Morrigan: The main reason why we shouldn't be dealing with home series is because, just as I said, that makes this redundant. Let people view the information on the main Super Weight page or elsewhere. There's no point in listing it here, especially since most of it doesn't apply ("Morrigan is a Type 4? Coulda fooled me!"). If you don't feel that's a "good" reason, then I guess we can argue some more.

I said Akuma should be a Type 3, not a Type 2. Galactus demonstrates the ability to control the fabric of reality (altering his own mass, teleporting, recreating characters as heralds, and outright bringing two planets from alternate realities into close proximity to each other in order to be consumed (as in his ending). If that isn't Type 4, then I give up.

Edited by KingZeal
Nov 14th 2011 at 3:16:54 AM •••

Sentinel: I still think Robots, weapons and tools make little sense on this scale ("Mutant Detecting Sensors" would be more accurate). That question is for the TRS, so I'm not going into it. If, hypothetically, the Sentinel were a human with super powers identical to what it has now, I'd still stick them under Type 2 because, as I've made clear, I'm for quality over quantity (though this could all be solved if Type 2 and 3 were merged).

Morrigan: And there's where we hit a problem; I can't find Super Weight being mentioned on any other crossover page, so there's no rule on how to proceed with this. Since I said already that the reason the trope is here is point out that if Chris Redfield and Ryu were to ever "actually" fight, Ryu would win. That's the humor behind it. If we go by the abilities demonstrated in the game alone, that humor is lost. Like I said, Super Weight's placement on this page (as an interesting read) becomes a lot less useful.

Nov 14th 2011 at 4:36:56 AM •••

Sentinel: Yeah, then it seems we're at an impasse until the TRS comes to a consensus.

Morrigan: But see, that's the thing: the trope is not a "who would win" assessment. It's meant to categorize the types of superhumans you see in media, not to stack them against one another and pick out who would win based on rank alone. Again, the trope page flat out says that a person who defeats someone of another rank is not automatically a higher rank than that person. Any "who would win" question is subjective; remember, Ryu faces against Type 1 characters all the time (Balrog for instance) with no guarantee of victory and Chris has been fighting Type 2-3 superhumans for nearly a decade by his Resident Evil 5 incarnation.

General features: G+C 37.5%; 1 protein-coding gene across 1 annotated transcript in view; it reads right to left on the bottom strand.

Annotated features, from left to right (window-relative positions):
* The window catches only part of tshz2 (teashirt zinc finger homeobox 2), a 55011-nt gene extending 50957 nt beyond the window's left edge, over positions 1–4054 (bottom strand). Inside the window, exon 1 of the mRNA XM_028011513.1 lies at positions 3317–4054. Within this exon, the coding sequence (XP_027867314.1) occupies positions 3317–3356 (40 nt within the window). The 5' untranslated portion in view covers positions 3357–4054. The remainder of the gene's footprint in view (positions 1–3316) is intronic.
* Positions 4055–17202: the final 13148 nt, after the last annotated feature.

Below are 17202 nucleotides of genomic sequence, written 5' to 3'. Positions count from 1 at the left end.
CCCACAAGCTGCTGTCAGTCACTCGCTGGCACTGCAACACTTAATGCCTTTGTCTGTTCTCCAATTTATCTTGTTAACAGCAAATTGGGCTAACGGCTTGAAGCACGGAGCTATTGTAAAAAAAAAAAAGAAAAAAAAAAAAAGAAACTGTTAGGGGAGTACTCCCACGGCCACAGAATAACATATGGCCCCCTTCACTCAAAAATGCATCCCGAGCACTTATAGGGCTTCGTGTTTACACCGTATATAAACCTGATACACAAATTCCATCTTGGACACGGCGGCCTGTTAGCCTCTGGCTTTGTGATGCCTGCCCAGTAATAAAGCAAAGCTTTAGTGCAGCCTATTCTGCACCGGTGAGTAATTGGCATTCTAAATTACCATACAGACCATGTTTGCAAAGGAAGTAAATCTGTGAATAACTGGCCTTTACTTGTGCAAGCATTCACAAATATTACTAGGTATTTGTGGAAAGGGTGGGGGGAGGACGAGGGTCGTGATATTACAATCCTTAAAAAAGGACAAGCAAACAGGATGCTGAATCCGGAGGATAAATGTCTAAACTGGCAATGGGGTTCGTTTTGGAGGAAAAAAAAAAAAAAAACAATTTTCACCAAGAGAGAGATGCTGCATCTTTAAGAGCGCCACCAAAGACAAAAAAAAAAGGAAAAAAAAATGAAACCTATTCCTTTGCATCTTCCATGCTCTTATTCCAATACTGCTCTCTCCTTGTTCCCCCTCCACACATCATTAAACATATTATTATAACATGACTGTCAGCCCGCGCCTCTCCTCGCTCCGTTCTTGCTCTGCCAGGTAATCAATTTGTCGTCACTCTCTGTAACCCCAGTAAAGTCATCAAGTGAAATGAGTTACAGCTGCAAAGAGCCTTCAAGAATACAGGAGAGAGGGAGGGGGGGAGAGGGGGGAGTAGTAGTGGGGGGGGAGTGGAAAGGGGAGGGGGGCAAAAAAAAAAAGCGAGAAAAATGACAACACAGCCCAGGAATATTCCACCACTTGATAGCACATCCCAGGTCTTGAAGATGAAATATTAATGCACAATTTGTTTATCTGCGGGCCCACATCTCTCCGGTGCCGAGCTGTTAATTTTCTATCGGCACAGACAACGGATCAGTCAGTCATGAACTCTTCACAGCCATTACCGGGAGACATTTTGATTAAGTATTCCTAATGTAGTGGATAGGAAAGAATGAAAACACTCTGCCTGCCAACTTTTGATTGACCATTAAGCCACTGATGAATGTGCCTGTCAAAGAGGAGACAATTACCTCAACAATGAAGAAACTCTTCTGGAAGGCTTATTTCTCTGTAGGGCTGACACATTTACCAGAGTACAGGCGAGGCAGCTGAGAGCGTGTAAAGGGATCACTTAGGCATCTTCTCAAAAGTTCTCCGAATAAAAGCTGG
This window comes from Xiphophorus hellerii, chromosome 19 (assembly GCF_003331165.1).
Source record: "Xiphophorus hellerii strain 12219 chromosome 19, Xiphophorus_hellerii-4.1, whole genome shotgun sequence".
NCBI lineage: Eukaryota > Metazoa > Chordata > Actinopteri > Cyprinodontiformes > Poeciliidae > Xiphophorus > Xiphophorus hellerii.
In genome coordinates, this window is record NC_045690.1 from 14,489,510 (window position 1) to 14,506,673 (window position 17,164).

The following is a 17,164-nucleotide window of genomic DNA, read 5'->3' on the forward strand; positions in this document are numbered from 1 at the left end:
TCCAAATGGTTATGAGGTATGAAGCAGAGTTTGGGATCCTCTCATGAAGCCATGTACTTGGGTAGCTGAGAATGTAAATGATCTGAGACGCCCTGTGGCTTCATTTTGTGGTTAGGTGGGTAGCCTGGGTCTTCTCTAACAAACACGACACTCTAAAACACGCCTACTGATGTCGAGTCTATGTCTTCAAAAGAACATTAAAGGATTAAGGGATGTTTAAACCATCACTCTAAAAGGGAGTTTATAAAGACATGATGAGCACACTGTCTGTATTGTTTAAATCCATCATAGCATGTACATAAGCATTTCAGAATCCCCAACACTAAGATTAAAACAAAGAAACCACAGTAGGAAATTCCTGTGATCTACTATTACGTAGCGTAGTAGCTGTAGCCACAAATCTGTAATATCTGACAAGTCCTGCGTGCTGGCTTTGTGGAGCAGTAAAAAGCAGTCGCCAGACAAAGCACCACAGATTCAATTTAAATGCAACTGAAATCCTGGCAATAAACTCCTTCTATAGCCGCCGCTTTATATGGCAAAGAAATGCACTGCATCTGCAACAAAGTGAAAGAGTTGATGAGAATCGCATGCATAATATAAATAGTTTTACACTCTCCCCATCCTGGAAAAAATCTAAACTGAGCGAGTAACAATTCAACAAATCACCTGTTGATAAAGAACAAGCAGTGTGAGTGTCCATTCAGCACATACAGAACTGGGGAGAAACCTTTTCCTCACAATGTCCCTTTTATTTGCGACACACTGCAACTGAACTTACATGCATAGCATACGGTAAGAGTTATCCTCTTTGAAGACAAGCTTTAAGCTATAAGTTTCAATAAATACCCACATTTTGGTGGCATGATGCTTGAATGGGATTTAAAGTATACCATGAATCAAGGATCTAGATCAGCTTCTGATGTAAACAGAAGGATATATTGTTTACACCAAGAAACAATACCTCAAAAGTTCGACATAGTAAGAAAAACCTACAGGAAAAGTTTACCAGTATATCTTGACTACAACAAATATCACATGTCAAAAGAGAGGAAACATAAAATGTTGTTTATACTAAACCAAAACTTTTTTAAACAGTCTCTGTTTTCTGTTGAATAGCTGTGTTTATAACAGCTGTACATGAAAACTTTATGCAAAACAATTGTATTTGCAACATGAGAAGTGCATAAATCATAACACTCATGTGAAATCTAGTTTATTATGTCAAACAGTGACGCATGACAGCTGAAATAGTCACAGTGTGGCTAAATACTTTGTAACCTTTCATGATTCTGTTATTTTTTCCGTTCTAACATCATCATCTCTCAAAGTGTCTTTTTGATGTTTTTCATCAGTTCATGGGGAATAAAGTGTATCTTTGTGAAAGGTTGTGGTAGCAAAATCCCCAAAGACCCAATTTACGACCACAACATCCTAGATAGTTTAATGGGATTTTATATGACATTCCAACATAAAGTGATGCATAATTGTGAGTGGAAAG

Edited by KingZeal
Nov 14th 2011 at 5:22:53 AM •••

Morrigan: "Who would win" wasn't my main point. I was saying that the scale's purpose on the page is mainly "Just For Fun" (like the trope itself will soon be). If you're missing the humor in Chris punching out Dormammu then I can't help you.

Edited by Alucard
Dec 3rd 2011 at 9:19:18 AM •••

So based on Lilith appearing in Morrigan's latest ending in Ultimate, we can assume this isn't the fully-powered Morrigan we're playing as. So we can safely call her a Class 3 (her De-powered self is still pretty strong).

Dec 3rd 2011 at 10:47:52 AM •••

There's no way to say one way or the other that we're suppose to assume that the Darkstalkers characters are... continuing themselves from the last game in their own series. Lilith showing up in her ending doesn't confirm any change in her power level one way or another, especially since her presence isn't strictly mentioned, or that Morrigan's ending changed any from her Vanilla ending.

A lot of the Ultimate endings are the exact same as they were in vanilla, save for some visual additions into the scenes. I wouldn't say that Lilith showing up means that she hasn't been absorbed by Morrigan like she was at the end of Darkstalkers... Just that Capcom decided to liven up the demonic party a little by including the presence of more demonic characters.